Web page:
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Who Do Consumers Trust for Information? The Case of Genetically Modified Foods

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  • Huffman, Wallace
  • Rousu, Matthew
  • Shogren, Jason F.
  • Tegene, Abebayehu

Abstract

To be effective, groups that disseminate information need the trust of consumers. When multiple groups provide conflicting information on a new product or process like GM-foods, consumers place different levels of trust in the various sources. We present a model of the contributions of personal and social capital of a consumer, and test a multinominal logit model of relative trust in five different sources of information on genetic modification using a unique data set. Among our findings is that an increase in consumer's education lowers the probability of trusting information from government, private industry/organizations, consumer and environmental groups, or other sources relative to information from an independent, third-party source, and conservative religious affiliation reduces the odds of a consumer trusting private industry/organization and increases the odds of trusting nobody relative to an independent, third-party source.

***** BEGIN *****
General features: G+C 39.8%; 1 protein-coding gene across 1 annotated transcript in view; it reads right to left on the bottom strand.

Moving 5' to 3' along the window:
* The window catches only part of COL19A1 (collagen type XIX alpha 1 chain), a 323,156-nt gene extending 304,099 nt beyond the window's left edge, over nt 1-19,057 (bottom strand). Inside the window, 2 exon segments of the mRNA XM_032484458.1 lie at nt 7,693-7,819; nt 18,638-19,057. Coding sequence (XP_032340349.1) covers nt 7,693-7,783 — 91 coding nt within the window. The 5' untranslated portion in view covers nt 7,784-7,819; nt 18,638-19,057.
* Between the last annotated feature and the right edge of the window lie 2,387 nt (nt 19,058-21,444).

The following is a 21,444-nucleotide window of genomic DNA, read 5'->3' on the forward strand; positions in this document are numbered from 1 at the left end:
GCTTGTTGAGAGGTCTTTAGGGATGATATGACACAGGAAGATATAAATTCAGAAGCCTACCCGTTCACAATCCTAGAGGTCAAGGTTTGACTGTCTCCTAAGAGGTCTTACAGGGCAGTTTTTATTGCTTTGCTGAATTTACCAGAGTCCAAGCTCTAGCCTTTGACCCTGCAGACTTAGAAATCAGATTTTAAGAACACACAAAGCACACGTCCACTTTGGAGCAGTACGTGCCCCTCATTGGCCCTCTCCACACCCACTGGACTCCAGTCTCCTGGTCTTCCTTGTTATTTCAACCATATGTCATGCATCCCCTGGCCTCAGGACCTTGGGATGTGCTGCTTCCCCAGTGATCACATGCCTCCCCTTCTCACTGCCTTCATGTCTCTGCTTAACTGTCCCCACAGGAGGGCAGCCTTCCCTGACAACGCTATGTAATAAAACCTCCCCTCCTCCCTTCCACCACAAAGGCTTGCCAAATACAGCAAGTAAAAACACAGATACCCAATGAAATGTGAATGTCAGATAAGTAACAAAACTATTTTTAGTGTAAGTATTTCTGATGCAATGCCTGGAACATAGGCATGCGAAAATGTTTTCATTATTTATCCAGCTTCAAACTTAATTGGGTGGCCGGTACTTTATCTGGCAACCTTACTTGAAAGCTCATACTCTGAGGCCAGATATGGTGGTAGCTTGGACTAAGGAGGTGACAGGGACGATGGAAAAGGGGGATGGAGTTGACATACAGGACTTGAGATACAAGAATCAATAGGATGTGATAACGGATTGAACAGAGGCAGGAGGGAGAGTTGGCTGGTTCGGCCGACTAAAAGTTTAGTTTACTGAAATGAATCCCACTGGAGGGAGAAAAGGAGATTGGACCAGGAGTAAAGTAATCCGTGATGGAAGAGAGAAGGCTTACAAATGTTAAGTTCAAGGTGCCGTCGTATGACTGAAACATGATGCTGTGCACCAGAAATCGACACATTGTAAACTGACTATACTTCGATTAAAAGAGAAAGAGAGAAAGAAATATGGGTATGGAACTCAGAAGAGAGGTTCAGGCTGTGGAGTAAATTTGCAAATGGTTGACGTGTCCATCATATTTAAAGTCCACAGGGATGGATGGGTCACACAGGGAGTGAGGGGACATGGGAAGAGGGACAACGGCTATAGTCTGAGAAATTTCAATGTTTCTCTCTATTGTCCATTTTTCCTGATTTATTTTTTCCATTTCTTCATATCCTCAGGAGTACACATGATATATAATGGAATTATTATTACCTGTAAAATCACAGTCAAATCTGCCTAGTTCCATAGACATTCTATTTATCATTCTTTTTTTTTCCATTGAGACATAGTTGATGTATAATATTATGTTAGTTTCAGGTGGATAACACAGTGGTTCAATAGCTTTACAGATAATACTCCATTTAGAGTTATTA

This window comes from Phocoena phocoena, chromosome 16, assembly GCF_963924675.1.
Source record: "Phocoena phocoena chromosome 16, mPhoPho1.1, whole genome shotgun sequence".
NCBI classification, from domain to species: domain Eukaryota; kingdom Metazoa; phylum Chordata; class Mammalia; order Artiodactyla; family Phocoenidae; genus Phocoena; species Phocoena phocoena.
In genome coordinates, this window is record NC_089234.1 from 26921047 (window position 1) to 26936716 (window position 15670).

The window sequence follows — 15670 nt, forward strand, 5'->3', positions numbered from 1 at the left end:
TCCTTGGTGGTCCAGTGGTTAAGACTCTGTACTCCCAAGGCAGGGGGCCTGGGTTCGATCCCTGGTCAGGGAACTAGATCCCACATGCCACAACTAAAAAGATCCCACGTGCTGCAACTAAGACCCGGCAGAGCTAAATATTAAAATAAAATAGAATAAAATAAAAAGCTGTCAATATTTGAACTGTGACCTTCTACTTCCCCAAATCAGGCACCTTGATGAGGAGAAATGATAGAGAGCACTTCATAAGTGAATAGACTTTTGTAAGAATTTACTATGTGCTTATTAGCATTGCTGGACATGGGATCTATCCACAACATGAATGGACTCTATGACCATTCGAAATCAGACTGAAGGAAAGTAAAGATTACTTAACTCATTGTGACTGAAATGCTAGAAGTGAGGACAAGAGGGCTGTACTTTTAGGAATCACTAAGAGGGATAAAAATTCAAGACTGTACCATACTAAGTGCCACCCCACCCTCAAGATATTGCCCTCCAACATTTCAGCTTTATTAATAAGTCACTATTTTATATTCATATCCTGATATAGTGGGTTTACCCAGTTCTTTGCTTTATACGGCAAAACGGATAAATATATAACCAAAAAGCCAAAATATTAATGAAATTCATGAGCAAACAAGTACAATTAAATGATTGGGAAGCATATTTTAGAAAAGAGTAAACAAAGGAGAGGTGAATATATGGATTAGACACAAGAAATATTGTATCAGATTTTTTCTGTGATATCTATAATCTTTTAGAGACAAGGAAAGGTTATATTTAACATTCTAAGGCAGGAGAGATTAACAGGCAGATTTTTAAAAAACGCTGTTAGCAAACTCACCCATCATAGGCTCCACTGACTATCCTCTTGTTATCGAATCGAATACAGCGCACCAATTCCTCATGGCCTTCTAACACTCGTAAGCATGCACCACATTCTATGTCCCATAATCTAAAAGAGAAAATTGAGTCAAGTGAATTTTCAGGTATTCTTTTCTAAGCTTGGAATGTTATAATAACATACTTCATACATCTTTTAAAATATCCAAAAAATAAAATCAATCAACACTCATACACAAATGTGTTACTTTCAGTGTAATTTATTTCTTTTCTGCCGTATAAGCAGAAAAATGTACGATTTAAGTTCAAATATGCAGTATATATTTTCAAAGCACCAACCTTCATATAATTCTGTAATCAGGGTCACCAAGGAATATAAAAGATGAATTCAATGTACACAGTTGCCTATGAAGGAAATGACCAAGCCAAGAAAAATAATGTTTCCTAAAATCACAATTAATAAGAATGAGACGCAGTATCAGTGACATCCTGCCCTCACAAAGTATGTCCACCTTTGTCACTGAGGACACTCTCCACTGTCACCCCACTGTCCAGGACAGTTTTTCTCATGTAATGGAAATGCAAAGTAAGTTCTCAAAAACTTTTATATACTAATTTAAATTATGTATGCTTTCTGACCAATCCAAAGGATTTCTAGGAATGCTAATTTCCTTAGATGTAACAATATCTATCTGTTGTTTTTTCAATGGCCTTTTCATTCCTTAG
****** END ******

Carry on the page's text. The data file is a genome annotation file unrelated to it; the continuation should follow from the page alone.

Suggested Citation

  • Huffman, Wallace & Rousu, Matthew & Shogren, Jason F. & Tegene, Abebayehu, 2002. "Who Do Consumers Trust for Information? The Case of Genetically Modified Foods," Staff General Research Papers Archive 10061, Iowa State University, Department of Economics.
  • Handle: RePEc:isu:genres:10061
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    References listed on IDEAS

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    1. Jerry A. Hausman, 1996. "Valuation of New Goods under Perfect and Imperfect Competition," NBER Chapters,in: The Economics of New Goods, pages 207-248 National Bureau of Economic Research, Inc.
    2. Timothy F. Bresnahan & Robert J. Gordon, 1996. "The Economics of New Goods," NBER Books, National Bureau of Economic Research, Inc, number bres96-1.